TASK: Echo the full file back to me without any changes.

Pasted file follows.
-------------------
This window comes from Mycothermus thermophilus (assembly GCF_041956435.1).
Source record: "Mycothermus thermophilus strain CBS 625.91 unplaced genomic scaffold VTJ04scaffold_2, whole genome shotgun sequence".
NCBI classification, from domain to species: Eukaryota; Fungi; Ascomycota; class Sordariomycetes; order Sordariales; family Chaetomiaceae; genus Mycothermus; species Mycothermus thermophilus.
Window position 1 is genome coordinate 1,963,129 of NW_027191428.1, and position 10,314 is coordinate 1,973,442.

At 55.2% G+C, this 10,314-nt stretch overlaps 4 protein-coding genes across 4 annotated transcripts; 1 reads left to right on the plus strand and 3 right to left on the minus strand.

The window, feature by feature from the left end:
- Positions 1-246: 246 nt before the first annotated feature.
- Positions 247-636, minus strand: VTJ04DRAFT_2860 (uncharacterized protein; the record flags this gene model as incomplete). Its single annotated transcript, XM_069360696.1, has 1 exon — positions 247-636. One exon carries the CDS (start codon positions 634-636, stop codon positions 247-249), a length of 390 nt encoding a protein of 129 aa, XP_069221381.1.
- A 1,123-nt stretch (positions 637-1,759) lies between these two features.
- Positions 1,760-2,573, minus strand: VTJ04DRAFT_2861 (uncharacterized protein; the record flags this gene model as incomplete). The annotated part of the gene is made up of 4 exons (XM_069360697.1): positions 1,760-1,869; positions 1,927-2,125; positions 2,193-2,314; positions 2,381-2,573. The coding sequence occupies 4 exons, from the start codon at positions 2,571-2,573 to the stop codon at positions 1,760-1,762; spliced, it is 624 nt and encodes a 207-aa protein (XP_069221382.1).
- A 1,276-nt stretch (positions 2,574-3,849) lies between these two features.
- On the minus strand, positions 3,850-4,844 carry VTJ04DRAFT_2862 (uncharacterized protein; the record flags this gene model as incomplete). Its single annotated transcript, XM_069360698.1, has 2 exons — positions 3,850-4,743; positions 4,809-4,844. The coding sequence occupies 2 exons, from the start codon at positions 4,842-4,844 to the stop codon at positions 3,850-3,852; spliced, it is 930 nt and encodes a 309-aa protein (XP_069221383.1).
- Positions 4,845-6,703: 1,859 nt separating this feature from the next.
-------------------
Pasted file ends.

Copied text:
This window comes from Mycothermus thermophilus (assembly GCF_041956435.1).
Source record: "Mycothermus thermophilus strain CBS 625.91 unplaced genomic scaffold VTJ04scaffold_2, whole genome shotgun sequence".
NCBI classification, from domain to species: Eukaryota; Fungi; Ascomycota; class Sordariomycetes; order Sordariales; family Chaetomiaceae; genus Mycothermus; species Mycothermus thermophilus.
Window position 1 is genome coordinate 1,963,129 of NW_027191428.1, and position 10,314 is coordinate 1,973,442.

At 55.2% G+C, this 10,314-nt stretch overlaps 4 protein-coding genes across 4 annotated transcripts; 1 reads left to right on the plus strand and 3 right to left on the minus strand.

The window, feature by feature from the left end:
- Positions 1-246: 246 nt before the first annotated feature.
- Positions 247-636, minus strand: VTJ04DRAFT_2860 (uncharacterized protein; the record flags this gene model as incomplete). Its single annotated transcript, XM_069360696.1, has 1 exon — positions 247-636. One exon carries the CDS (start codon positions 634-636, stop codon positions 247-249), a length of 390 nt encoding a protein of 129 aa, XP_069221381.1.
- A 1,123-nt stretch (positions 637-1,759) lies between these two features.
- Positions 1,760-2,573, minus strand: VTJ04DRAFT_2861 (uncharacterized protein; the record flags this gene model as incomplete). The annotated part of the gene is made up of 4 exons (XM_069360697.1): positions 1,760-1,869; positions 1,927-2,125; positions 2,193-2,314; positions 2,381-2,573. The coding sequence occupies 4 exons, from the start codon at positions 2,571-2,573 to the stop codon at positions 1,760-1,762; spliced, it is 624 nt and encodes a 207-aa protein (XP_069221382.1).
- A 1,276-nt stretch (positions 2,574-3,849) lies between these two features.
- On the minus strand, positions 3,850-4,844 carry VTJ04DRAFT_2862 (uncharacterized protein; the record flags this gene model as incomplete). Its single annotated transcript, XM_069360698.1, has 2 exons — positions 3,850-4,743; positions 4,809-4,844. The coding sequence occupies 2 exons, from the start codon at positions 4,842-4,844 to the stop codon at positions 3,850-3,852; spliced, it is 930 nt and encodes a 309-aa protein (XP_069221383.1).
- Positions 4,845-6,703: 1,859 nt separating this feature from the next.